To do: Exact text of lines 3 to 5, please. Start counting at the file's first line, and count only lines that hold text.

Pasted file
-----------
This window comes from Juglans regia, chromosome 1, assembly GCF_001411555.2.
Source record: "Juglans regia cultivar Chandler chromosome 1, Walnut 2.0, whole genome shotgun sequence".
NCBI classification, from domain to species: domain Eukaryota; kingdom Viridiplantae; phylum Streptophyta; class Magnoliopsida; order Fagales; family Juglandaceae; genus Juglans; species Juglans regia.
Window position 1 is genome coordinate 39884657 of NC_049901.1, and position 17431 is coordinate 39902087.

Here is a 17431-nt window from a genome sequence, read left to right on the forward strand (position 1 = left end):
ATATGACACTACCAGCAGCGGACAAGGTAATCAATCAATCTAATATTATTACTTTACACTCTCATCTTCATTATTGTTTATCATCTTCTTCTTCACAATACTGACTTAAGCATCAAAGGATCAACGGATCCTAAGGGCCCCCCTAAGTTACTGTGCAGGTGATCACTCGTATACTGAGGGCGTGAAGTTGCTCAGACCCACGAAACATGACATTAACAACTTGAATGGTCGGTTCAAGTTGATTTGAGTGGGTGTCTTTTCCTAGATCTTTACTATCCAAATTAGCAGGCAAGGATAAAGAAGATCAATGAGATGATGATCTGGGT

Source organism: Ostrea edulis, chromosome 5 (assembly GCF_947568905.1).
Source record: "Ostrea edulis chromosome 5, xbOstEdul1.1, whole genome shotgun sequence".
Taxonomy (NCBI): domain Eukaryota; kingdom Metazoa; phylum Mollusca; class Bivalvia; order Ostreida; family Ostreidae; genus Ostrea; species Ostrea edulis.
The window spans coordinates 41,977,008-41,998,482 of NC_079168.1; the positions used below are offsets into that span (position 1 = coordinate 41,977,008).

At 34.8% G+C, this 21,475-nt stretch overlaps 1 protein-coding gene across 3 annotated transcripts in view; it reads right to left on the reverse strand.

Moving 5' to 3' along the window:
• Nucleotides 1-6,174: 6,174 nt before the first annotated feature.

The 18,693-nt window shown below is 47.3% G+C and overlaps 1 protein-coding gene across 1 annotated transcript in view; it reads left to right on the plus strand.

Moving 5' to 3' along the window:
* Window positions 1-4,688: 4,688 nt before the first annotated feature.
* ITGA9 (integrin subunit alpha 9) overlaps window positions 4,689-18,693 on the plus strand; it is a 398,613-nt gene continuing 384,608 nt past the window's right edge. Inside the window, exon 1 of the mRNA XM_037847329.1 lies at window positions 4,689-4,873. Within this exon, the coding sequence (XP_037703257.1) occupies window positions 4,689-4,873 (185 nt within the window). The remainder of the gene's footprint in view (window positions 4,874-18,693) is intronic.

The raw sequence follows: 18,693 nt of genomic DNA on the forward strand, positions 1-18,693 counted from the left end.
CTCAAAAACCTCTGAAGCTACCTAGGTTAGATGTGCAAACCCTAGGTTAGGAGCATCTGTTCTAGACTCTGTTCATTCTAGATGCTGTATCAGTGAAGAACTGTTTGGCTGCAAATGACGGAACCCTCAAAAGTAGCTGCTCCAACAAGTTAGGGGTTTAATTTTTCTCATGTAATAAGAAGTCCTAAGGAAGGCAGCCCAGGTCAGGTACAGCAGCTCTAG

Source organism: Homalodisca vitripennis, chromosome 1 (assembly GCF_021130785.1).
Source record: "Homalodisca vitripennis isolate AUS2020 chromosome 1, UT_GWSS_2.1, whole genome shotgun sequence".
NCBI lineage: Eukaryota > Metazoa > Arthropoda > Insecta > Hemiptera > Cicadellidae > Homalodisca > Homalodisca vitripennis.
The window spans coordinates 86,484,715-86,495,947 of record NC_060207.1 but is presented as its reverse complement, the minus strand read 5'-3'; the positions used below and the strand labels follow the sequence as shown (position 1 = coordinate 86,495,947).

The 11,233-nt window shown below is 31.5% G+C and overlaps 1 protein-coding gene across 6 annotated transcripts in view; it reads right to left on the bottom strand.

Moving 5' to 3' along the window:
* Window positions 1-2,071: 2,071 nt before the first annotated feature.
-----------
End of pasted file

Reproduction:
NCBI classification, from domain to species: domain Eukaryota; kingdom Viridiplantae; phylum Streptophyta; class Magnoliopsida; order Fagales; family Juglandaceae; genus Juglans; species Juglans regia.
Window position 1 is genome coordinate 39884657 of NC_049901.1, and position 17431 is coordinate 39902087.

Here is a 17431-nt window from a genome sequence, read left to right on the forward strand (position 1 = left end):